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Ten Keys to a Successful Meditation Practice Part Two (of three)

Ten Keys to a Successful Meditation Practice Part Two (of three)

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Published In  Mindfulness at Work

I hope you enjoyed my first three meditation tips in my last article. Here we are with some more ways to make your meditation work for you.


4. Minimize interruptions.

  • Put your phone on ‘do-not-disturb’ mode and let your friends and family know that during this time you do not want to be interrupted.
  • Shut the cat out. They love sucking up your meditation energy. The cat gets high, and you do all the work. As usual.
  • Close the door, close your eyes and leave the ordinary world behind. This has a deep psychological impact. Give yourself completely to the practice.


5. Meditate in a comfortable, erect posture.

  • When meditation is really working there is a flow of energy upwards through the spinal column. Slumping or slouching impedes this energy flow, impairs breathing and reduces mental alertness.
  • Gentle stretches or warm-ups help prepare the body for meditation.
  • Some people find that putting a small pillow underneath their hips alleviates pressure on the knees and induces better posture by elevating the spinal column. If sitting on a rug, cushion or folded blanket is not comfortable, you may want to meditate sitting in a straight backed chair. I promise you will not end up in hell for doing this.


6. Use Kiirtan chanting music before meditation.

  • Kiirtan means singing or chanting a spiritual mantra. A mantra is a word of group of words, usually in sanskrit, that help sooth the mind and take you into a meditative state.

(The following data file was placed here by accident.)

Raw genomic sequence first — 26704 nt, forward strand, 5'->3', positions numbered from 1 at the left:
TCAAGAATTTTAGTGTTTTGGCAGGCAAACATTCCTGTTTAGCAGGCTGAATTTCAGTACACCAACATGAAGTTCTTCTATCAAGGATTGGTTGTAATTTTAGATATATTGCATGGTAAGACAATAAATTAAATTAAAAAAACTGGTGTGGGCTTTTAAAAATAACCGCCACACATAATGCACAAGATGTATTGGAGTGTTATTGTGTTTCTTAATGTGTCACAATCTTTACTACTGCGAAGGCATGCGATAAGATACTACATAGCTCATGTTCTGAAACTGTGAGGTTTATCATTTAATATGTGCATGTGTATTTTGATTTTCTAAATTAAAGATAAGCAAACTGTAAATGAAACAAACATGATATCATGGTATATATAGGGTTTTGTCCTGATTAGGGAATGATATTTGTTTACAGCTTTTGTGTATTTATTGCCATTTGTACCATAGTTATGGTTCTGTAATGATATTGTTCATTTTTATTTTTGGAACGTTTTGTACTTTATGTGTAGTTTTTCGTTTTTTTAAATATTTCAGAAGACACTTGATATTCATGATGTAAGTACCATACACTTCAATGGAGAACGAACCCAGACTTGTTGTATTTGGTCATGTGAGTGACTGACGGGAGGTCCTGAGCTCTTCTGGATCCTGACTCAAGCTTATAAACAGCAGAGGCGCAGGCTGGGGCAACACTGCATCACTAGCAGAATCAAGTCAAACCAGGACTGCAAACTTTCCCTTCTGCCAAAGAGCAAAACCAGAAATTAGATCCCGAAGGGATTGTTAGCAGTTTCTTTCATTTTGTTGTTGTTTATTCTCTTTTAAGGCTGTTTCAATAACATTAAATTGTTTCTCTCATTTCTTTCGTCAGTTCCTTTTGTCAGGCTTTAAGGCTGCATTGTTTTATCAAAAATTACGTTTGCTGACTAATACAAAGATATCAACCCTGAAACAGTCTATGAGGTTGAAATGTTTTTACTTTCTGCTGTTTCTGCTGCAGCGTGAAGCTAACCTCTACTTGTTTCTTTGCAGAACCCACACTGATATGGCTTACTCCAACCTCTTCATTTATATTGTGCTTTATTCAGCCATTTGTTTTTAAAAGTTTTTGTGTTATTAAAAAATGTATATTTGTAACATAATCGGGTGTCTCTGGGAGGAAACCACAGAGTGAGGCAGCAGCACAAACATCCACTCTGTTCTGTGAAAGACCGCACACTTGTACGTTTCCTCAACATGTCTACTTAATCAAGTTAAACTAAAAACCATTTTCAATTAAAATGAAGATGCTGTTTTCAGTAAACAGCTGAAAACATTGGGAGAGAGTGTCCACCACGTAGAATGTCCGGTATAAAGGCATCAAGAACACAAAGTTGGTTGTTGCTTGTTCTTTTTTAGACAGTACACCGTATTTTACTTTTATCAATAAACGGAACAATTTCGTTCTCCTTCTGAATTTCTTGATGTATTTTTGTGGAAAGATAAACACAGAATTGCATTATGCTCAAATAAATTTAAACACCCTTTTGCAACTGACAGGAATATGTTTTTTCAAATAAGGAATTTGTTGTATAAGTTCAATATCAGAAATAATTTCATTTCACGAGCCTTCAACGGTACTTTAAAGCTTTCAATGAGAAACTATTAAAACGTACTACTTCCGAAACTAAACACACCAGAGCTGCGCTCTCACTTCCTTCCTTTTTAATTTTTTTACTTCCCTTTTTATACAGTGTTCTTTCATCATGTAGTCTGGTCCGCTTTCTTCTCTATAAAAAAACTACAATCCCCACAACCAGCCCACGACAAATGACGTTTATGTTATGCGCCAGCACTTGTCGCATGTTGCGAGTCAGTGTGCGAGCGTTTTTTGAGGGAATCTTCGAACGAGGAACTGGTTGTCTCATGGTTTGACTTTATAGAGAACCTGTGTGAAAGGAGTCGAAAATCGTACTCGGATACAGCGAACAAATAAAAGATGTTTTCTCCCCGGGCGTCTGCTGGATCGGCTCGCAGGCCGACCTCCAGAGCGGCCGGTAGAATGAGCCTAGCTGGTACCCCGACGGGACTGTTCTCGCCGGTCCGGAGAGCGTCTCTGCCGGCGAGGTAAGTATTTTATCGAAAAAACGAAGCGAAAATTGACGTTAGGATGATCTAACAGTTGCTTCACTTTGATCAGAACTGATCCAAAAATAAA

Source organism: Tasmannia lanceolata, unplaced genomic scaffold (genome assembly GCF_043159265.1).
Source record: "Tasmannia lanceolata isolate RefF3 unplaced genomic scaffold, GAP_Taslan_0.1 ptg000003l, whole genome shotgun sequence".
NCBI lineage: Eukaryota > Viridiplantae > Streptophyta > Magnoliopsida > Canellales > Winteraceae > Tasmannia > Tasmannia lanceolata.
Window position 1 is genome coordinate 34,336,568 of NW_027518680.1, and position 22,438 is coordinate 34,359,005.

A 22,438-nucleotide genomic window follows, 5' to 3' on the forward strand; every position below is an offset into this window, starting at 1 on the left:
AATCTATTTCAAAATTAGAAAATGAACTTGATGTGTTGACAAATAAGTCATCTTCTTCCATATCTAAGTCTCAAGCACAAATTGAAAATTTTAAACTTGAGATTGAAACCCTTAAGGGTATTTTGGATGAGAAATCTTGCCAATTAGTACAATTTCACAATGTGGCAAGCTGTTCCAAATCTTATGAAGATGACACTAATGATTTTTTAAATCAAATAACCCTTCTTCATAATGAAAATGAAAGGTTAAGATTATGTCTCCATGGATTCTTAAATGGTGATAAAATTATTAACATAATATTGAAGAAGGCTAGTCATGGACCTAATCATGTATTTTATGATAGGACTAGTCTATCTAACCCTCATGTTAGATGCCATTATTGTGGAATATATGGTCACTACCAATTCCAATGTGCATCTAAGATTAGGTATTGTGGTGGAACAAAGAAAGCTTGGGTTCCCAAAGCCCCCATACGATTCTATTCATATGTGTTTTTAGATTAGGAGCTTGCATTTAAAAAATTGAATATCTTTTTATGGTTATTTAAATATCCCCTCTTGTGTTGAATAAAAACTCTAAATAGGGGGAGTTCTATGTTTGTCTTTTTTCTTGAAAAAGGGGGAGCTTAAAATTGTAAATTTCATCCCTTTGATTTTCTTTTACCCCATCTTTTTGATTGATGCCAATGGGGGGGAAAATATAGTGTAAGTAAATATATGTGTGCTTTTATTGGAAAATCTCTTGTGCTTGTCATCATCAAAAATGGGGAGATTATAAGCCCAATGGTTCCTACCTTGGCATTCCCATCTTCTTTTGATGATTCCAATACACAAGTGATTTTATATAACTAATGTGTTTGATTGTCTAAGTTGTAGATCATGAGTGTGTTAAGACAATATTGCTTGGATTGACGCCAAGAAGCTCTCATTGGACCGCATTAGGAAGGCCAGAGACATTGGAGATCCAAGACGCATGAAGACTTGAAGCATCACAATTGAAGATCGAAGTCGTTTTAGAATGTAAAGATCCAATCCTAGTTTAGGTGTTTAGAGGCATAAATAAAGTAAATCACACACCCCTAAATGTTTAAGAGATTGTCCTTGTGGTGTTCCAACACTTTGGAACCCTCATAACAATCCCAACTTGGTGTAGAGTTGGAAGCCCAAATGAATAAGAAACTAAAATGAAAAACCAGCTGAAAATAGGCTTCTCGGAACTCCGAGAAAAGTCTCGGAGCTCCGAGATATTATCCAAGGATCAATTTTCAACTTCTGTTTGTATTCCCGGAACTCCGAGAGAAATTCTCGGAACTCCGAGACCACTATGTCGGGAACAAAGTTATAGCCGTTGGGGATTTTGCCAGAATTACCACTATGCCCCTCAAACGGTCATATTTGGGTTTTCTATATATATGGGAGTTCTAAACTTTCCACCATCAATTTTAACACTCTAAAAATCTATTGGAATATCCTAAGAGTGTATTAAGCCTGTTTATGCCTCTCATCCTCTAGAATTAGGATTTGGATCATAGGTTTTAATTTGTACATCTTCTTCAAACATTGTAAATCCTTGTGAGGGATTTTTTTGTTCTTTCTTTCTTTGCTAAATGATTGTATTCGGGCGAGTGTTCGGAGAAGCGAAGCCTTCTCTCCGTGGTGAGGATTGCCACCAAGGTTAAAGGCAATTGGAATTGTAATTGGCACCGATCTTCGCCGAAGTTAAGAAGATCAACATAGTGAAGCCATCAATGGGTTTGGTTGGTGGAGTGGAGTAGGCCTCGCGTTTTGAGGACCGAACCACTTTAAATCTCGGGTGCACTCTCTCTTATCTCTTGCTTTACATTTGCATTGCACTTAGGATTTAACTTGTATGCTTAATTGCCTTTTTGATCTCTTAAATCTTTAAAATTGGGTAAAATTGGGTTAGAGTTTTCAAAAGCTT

• Mantras can be repeated silently in meditation, but some mantras are intended for singing.
  • Music is like a language of emotion – it can shift our emotional state in seconds. With the right music, Kiirtan can put us into just the right mood for meditation in a few minutes. Many meditators, both adepts and beginners, consider this an indispensable part of their practice.


7. Breathe.

  • It is well known that breathing deeply and slowly calms the mind. That is one reason we sit with a straight back in meditation.
  • What few people understand is that the nostril you are breathing through also has a significant effect on mind and body. If the flow of air through your left nostril is stronger you will be able to concentrate much better in meditation.
  • It is easy to check which nostril is dominant. Just place your hand beneath your nostrils, breathe out, and you will feel which nostril emits a stronger flow of air.
  • If your right nostril is dominant you can change it by lying on your right side with your head on your right arm for a few moments. The left nostril will become dominant and you should now sit for meditation. I know this may sound kind of weird, but it really works. I explain why in my article, The Nose Knows, but for now I suggest you just take my word for it and try it.


So that should be enough to keep you busy fine-tuning your meditation practice for a few days. In my next article I’ll give you the last three tips in this series, and tell you how to keep inspired about your practice.

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